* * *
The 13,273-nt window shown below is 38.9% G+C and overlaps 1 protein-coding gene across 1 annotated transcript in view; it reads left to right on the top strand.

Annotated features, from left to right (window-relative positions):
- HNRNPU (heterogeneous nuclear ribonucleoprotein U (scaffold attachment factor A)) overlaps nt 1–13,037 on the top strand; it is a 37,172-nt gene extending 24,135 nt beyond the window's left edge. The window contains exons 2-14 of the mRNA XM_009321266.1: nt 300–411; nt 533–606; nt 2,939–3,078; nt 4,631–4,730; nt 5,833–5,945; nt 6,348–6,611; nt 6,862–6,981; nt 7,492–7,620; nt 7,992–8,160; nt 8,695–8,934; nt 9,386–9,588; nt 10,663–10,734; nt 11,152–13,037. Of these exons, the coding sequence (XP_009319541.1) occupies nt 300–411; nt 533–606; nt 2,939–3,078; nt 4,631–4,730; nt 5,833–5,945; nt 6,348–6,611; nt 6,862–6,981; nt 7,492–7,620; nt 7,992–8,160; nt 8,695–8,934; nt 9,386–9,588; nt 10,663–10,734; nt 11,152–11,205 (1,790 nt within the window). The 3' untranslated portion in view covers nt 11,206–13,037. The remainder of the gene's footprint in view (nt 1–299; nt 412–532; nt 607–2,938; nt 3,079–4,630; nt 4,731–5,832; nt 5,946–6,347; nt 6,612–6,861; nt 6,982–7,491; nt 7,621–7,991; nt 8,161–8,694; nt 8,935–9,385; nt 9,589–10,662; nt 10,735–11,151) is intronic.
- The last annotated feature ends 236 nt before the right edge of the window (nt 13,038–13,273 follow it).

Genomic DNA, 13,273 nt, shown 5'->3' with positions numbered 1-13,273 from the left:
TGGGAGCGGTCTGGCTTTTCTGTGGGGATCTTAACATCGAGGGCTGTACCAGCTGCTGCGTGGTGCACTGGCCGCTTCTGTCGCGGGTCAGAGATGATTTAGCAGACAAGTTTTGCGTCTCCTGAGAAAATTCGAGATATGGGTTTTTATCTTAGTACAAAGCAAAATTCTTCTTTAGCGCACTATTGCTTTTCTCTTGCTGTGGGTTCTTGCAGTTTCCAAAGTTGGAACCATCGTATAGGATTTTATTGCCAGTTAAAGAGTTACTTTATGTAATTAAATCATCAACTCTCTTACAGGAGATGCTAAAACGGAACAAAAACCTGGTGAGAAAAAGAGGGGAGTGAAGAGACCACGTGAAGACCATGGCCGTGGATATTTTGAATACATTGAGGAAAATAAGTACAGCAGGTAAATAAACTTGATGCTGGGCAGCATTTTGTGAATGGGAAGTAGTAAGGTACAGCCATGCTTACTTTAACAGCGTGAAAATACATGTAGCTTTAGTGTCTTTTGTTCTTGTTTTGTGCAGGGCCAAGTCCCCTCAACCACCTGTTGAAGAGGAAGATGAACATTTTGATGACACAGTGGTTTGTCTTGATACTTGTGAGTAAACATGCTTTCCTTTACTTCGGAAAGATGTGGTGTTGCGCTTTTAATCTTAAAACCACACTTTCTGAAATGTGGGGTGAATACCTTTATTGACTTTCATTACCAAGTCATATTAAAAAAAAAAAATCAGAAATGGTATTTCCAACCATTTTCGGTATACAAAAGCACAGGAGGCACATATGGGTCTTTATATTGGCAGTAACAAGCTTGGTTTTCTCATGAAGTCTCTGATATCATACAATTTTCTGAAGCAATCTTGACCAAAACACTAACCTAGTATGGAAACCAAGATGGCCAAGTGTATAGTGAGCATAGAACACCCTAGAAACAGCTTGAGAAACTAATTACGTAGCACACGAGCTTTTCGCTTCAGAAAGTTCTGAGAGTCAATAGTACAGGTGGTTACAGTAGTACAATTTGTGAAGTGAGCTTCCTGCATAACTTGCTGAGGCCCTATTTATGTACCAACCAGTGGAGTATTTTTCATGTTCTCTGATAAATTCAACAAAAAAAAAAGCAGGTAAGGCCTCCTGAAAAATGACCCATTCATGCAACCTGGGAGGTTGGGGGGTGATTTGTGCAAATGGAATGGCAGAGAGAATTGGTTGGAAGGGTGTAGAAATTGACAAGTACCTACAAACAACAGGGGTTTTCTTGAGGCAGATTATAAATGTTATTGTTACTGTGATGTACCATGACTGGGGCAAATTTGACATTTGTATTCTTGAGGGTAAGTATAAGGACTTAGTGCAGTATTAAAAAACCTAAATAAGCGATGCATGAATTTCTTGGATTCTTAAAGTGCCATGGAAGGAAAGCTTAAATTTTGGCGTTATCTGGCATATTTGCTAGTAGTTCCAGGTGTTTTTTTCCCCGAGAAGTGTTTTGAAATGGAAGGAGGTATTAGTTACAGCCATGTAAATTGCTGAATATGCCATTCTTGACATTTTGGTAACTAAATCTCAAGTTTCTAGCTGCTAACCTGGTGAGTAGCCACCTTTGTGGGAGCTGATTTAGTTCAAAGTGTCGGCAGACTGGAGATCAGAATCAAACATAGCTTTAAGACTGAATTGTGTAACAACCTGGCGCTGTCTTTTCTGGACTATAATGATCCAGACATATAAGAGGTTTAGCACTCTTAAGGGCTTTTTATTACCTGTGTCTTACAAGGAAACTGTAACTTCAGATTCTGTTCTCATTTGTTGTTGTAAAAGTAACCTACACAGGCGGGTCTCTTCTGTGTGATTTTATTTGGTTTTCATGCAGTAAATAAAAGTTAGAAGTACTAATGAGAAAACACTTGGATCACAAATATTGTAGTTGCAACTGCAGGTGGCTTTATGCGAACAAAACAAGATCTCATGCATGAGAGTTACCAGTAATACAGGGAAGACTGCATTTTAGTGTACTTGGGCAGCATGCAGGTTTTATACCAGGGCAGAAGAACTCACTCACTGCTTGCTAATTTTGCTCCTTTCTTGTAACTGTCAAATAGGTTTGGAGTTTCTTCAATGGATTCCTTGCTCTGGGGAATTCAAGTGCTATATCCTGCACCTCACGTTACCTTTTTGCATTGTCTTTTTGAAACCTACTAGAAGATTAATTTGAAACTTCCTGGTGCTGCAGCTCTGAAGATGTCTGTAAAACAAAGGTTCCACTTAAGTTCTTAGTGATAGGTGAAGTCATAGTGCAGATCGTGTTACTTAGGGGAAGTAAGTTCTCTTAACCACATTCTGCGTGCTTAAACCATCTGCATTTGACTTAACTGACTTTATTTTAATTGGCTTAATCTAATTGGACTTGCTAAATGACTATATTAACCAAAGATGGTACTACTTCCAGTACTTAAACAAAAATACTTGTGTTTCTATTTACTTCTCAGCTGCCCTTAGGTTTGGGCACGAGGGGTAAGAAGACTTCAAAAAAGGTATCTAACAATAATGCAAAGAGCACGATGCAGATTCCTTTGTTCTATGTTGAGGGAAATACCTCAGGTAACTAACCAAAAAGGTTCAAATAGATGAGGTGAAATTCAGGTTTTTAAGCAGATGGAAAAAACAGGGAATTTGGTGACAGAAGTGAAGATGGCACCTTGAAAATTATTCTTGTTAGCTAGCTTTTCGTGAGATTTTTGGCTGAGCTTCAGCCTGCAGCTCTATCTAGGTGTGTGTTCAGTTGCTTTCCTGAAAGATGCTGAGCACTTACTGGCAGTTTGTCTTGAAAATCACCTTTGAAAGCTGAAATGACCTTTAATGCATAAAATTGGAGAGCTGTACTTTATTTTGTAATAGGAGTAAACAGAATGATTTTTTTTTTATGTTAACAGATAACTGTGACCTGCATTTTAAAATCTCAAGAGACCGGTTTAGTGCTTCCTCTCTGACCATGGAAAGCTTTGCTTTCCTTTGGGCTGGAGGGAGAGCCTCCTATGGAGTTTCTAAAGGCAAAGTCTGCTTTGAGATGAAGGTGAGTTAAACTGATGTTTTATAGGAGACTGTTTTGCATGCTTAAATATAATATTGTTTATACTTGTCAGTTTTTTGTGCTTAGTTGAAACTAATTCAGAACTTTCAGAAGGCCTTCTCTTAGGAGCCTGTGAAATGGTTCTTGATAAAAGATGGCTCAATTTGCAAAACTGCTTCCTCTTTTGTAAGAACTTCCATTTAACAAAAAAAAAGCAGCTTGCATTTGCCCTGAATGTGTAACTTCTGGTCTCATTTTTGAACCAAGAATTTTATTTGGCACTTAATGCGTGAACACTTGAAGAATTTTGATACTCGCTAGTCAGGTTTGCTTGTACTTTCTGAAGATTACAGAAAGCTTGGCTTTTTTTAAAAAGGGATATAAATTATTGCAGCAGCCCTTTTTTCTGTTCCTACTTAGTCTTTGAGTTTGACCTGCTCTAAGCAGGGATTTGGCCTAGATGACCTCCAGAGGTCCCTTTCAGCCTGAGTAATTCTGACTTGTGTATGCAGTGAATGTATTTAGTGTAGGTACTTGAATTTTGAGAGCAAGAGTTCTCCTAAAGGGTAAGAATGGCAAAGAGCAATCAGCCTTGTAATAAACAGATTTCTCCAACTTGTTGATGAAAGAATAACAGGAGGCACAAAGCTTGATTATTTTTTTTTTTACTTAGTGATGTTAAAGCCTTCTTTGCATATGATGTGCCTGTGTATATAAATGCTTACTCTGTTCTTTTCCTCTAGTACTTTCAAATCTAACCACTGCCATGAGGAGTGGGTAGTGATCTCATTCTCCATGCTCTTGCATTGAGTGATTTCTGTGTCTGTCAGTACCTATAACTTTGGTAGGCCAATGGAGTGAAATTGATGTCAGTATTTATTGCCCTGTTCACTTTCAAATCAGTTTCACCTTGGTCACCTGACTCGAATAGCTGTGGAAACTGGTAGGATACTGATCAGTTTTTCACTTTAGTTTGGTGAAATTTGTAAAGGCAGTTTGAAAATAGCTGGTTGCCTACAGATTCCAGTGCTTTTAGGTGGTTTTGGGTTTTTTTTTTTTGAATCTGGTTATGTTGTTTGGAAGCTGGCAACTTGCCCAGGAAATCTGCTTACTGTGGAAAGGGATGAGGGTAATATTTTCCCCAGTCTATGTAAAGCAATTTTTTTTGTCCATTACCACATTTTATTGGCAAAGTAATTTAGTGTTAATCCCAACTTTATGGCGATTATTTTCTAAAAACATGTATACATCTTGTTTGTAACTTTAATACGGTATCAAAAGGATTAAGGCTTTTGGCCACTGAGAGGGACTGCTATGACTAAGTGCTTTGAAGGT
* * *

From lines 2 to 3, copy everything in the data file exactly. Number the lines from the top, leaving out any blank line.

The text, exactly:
Annotated features, from left to right (window-relative positions):
- HNRNPU (heterogeneous nuclear ribonucleoprotein U (scaffold attachment factor A)) overlaps nt 1–13,037 on the top strand; it is a 37,172-nt gene extending 24,135 nt beyond the window's left edge. The window contains exons 2-14 of the mRNA XM_009321266.1: nt 300–411; nt 533–606; nt 2,939–3,078; nt 4,631–4,730; nt 5,833–5,945; nt 6,348–6,611; nt 6,862–6,981; nt 7,492–7,620; nt 7,992–8,160; nt 8,695–8,934; nt 9,386–9,588; nt 10,663–10,734; nt 11,152–13,037. Of these exons, the coding sequence (XP_009319541.1) occupies nt 300–411; nt 533–606; nt 2,939–3,078; nt 4,631–4,730; nt 5,833–5,945; nt 6,348–6,611; nt 6,862–6,981; nt 7,492–7,620; nt 7,992–8,160; nt 8,695–8,934; nt 9,386–9,588; nt 10,663–10,734; nt 11,152–11,205 (1,790 nt within the window). The 3' untranslated portion in view covers nt 11,206–13,037. The remainder of the gene's footprint in view (nt 1–299; nt 412–532; nt 607–2,938; nt 3,079–4,630; nt 4,731–5,832; nt 5,946–6,347; nt 6,612–6,861; nt 6,982–7,491; nt 7,621–7,991; nt 8,161–8,694; nt 8,935–9,385; nt 9,589–10,662; nt 10,735–11,151) is intronic.